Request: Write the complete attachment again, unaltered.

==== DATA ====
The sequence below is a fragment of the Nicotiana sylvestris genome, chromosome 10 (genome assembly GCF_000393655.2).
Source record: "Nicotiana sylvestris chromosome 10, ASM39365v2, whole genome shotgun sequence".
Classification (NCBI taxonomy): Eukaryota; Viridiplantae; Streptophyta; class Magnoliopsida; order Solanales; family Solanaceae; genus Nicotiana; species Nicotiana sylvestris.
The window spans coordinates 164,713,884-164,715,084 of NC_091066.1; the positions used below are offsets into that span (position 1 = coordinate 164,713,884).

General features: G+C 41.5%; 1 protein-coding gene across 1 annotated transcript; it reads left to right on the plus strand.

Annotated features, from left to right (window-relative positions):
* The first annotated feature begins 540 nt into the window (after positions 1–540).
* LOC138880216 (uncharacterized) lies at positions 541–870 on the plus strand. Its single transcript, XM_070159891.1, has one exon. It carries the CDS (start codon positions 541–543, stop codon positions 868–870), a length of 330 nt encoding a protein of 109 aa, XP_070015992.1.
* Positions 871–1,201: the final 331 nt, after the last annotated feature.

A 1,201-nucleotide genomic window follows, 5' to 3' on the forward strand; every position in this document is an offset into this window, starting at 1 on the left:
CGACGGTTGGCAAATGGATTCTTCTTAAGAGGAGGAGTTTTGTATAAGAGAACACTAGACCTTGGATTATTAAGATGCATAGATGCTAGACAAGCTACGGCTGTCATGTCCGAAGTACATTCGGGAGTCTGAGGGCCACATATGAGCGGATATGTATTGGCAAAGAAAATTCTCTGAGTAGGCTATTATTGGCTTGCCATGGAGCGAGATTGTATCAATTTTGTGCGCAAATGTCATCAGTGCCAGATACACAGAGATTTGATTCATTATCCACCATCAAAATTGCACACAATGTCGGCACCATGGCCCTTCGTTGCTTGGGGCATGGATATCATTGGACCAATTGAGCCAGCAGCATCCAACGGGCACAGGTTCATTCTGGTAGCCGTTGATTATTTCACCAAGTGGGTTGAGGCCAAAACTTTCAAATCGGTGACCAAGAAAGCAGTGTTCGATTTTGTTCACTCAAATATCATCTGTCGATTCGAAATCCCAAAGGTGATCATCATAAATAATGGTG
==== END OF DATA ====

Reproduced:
The sequence below is a fragment of the Nicotiana sylvestris genome, chromosome 10 (genome assembly GCF_000393655.2).
Source record: "Nicotiana sylvestris chromosome 10, ASM39365v2, whole genome shotgun sequence".
Classification (NCBI taxonomy): Eukaryota; Viridiplantae; Streptophyta; class Magnoliopsida; order Solanales; family Solanaceae; genus Nicotiana; species Nicotiana sylvestris.
The window spans coordinates 164,713,884-164,715,084 of NC_091066.1; the positions used below are offsets into that span (position 1 = coordinate 164,713,884).

General features: G+C 41.5%; 1 protein-coding gene across 1 annotated transcript; it reads left to right on the plus strand.

Annotated features, from left to right (window-relative positions):
* The first annotated feature begins 540 nt into the window (after positions 1–540).
* LOC138880216 (uncharacterized) lies at positions 541–870 on the plus strand. Its single transcript, XM_070159891.1, has one exon. It carries the CDS (start codon positions 541–543, stop codon positions 868–870), a length of 330 nt encoding a protein of 109 aa, XP_070015992.1.
* Positions 871–1,201: the final 331 nt, after the last annotated feature.

A 1,201-nucleotide genomic window follows, 5' to 3' on the forward strand; every position in this document is an offset into this window, starting at 1 on the left:
CGACGGTTGGCAAATGGATTCTTCTTAAGAGGAGGAGTTTTGTATAAGAGAACACTAGACCTTGGATTATTAAGATGCATAGATGCTAGACAAGCTACGGCTGTCATGTCCGAAGTACATTCGGGAGTCTGAGGGCCACATATGAGCGGATATGTATTGGCAAAGAAAATTCTCTGAGTAGGCTATTATTGGCTTGCCATGGAGCGAGATTGTATCAATTTTGTGCGCAAATGTCATCAGTGCCAGATACACAGAGATTTGATTCATTATCCACCATCAAAATTGCACACAATGTCGGCACCATGGCCCTTCGTTGCTTGGGGCATGGATATCATTGGACCAATTGAGCCAGCAGCATCCAACGGGCACAGGTTCATTCTGGTAGCCGTTGATTATTTCACCAAGTGGGTTGAGGCCAAAACTTTCAAATCGGTGACCAAGAAAGCAGTGTTCGATTTTGTTCACTCAAATATCATCTGTCGATTCGAAATCCCAAAGGTGATCATCATAAATAATGGTG